Iran says foreign planes violated its airspace

Army general: Teheran's radar stations reported 6 cases of unidentified jets entering country's air territory during nationwide defense drill.

November 17, 2010 11:57
2 minute read.
American Umbrella: A US Navy plane takes off from an airfield in Bahrain

US Navy Plane311. (photo credit: Courtesy)

TEHERAN, Iran — Iran on Wednesday said that unidentified foreign planes violated its air space six times as the country kicked off its biggest ever air defense drill but that the intruders were intercepted and forced back by Iranian jets.

The remarks by Gen. Hamid Arjangi, a spokesman for the exercise, were the first Iranian claim of an intrusion. Initially, he had only said that foreign reconnaissance planes had approached Iran's air space.

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Arjangi said Iran's radar stations and observation posts picked up on the planes entering Iranian air space during the five-day drill, which started Tuesday.

"There were six cases of intrusion by unidentified planes into the country," Arjangi was quoted as saying by the official IRNA news agency. "In all six cases, air force jet fighters took off and carried out interception operations ... artillery systems were alerted, targets were identified and necessary warnings were given."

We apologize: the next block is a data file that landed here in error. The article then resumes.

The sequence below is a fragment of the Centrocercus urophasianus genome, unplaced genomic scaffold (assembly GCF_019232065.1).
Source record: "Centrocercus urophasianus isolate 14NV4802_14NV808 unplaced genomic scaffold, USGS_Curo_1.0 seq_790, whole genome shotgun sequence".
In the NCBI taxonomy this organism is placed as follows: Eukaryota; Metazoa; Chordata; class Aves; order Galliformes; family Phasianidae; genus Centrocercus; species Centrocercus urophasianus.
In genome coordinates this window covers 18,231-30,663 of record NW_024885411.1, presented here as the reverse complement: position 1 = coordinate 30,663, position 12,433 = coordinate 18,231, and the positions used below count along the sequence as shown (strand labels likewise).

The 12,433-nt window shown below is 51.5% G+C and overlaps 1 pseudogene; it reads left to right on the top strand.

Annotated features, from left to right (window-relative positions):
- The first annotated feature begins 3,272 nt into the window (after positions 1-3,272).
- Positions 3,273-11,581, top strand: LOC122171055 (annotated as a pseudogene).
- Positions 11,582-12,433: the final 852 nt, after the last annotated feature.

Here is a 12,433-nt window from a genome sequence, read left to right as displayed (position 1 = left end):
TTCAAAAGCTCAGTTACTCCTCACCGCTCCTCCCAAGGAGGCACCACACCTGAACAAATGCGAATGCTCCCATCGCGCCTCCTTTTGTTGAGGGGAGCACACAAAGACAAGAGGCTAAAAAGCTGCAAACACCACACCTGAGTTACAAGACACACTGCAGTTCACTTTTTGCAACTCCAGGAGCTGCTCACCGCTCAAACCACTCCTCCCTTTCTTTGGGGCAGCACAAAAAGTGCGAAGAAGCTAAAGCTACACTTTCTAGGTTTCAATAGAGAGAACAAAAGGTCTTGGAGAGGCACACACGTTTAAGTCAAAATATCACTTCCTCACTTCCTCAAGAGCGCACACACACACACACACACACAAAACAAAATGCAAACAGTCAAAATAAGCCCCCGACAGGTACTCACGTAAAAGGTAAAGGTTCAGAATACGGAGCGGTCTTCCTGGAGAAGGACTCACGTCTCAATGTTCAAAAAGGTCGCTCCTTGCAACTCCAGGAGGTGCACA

The Iranian exercise is meant to showcase the country's capabilities in defending its nuclear facilities from possible attack.

It followed an announcement by the Iranian Air Force saying its troops earlier this year conducted an exercise at several facilities — from the uranium enrichment plant at Natanz, the under-construction enrichment site at Fordo, to the nuclear conversion facility near Isfahan and the Bushehr nuclear power plant.

Arjangi said thousands of watchers have been stationed along 4,400 miles (7,000 kilometers) of Iran's border, equipped with sophisticated communication systems capable of countering enemy jamming to transfer data to control command centers. He did not specify whether the figure, which is only a segment of the total Iranian borderline, referred to that in the Persian Gulf.

Gen. Ahmad Mighani, head of an air force unit in charge of responding to threats to Iran's air space, said Tuesday the war games seek to "upgrade the combat preparedness" of the country's air defense system.

Iran is expected to unveil a locally made radar system with a range of some 1,800 miles (2,900 kilometers) during the drill.

There was no immediate comment from the US Navy's Bahrain-based 5th Fleet.

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